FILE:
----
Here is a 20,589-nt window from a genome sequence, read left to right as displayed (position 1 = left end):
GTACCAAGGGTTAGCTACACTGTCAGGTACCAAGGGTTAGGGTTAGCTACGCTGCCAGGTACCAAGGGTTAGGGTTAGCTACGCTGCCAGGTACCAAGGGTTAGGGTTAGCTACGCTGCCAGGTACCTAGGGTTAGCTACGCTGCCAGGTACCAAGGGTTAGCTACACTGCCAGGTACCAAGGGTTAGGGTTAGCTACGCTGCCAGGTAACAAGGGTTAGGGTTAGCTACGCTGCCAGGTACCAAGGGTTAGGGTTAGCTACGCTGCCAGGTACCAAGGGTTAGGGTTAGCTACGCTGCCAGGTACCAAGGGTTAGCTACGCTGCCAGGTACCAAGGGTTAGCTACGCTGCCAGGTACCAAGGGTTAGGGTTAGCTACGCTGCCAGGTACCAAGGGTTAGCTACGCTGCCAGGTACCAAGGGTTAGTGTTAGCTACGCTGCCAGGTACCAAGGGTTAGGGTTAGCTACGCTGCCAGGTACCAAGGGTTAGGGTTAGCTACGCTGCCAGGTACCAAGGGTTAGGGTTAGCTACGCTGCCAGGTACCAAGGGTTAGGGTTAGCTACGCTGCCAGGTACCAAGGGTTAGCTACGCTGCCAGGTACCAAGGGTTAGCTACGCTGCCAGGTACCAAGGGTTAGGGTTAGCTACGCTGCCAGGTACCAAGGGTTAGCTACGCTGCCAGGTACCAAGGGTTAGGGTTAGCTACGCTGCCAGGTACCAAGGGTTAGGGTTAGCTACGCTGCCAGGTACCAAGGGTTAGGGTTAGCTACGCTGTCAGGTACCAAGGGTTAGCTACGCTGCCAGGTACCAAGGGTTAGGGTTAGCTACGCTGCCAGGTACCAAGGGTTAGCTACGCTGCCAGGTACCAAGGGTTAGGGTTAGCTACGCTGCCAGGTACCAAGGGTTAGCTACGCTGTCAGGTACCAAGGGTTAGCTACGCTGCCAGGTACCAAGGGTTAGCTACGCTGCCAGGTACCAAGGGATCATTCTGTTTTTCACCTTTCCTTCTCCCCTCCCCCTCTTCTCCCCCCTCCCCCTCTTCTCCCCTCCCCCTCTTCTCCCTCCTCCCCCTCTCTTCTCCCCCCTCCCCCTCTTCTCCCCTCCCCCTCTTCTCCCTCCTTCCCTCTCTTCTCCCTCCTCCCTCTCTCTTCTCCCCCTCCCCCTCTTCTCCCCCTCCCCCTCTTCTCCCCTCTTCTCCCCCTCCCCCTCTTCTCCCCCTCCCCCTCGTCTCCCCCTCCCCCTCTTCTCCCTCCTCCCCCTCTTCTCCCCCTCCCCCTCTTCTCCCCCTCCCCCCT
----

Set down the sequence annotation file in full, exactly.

Here is a 20,589-nt window from a genome sequence, read left to right as displayed (position 1 = left end):
GTACCAAGGGTTAGCTACACTGTCAGGTACCAAGGGTTAGGGTTAGCTACGCTGCCAGGTACCAAGGGTTAGGGTTAGCTACGCTGCCAGGTACCAAGGGTTAGGGTTAGCTACGCTGCCAGGTACCTAGGGTTAGCTACGCTGCCAGGTACCAAGGGTTAGCTACACTGCCAGGTACCAAGGGTTAGGGTTAGCTACGCTGCCAGGTAACAAGGGTTAGGGTTAGCTACGCTGCCAGGTACCAAGGGTTAGGGTTAGCTACGCTGCCAGGTACCAAGGGTTAGGGTTAGCTACGCTGCCAGGTACCAAGGGTTAGCTACGCTGCCAGGTACCAAGGGTTAGCTACGCTGCCAGGTACCAAGGGTTAGGGTTAGCTACGCTGCCAGGTACCAAGGGTTAGCTACGCTGCCAGGTACCAAGGGTTAGTGTTAGCTACGCTGCCAGGTACCAAGGGTTAGGGTTAGCTACGCTGCCAGGTACCAAGGGTTAGGGTTAGCTACGCTGCCAGGTACCAAGGGTTAGGGTTAGCTACGCTGCCAGGTACCAAGGGTTAGGGTTAGCTACGCTGCCAGGTACCAAGGGTTAGCTACGCTGCCAGGTACCAAGGGTTAGCTACGCTGCCAGGTACCAAGGGTTAGGGTTAGCTACGCTGCCAGGTACCAAGGGTTAGCTACGCTGCCAGGTACCAAGGGTTAGGGTTAGCTACGCTGCCAGGTACCAAGGGTTAGGGTTAGCTACGCTGCCAGGTACCAAGGGTTAGGGTTAGCTACGCTGTCAGGTACCAAGGGTTAGCTACGCTGCCAGGTACCAAGGGTTAGGGTTAGCTACGCTGCCAGGTACCAAGGGTTAGCTACGCTGCCAGGTACCAAGGGTTAGGGTTAGCTACGCTGCCAGGTACCAAGGGTTAGCTACGCTGTCAGGTACCAAGGGTTAGCTACGCTGCCAGGTACCAAGGGTTAGCTACGCTGCCAGGTACCAAGGGATCATTCTGTTTTTCACCTTTCCTTCTCCCCTCCCCCTCTTCTCCCCCCTCCCCCTCTTCTCCCCTCCCCCTCTTCTCCCTCCTCCCCCTCTCTTCTCCCCCCTCCCCCTCTTCTCCCCTCCCCCTCTTCTCCCTCCTTCCCTCTCTTCTCCCTCCTCCCTCTCTCTTCTCCCCCTCCCCCTCTTCTCCCCCTCCCCCTCTTCTCCCCTCTTCTCCCCCTCCCCCTCTTCTCCCCCTCCCCCTCGTCTCCCCCTCCCCCTCTTCTCCCTCCTCCCCCTCTTCTCCCCCTCCCCCTCTTCTCCCCCTCCCCCCT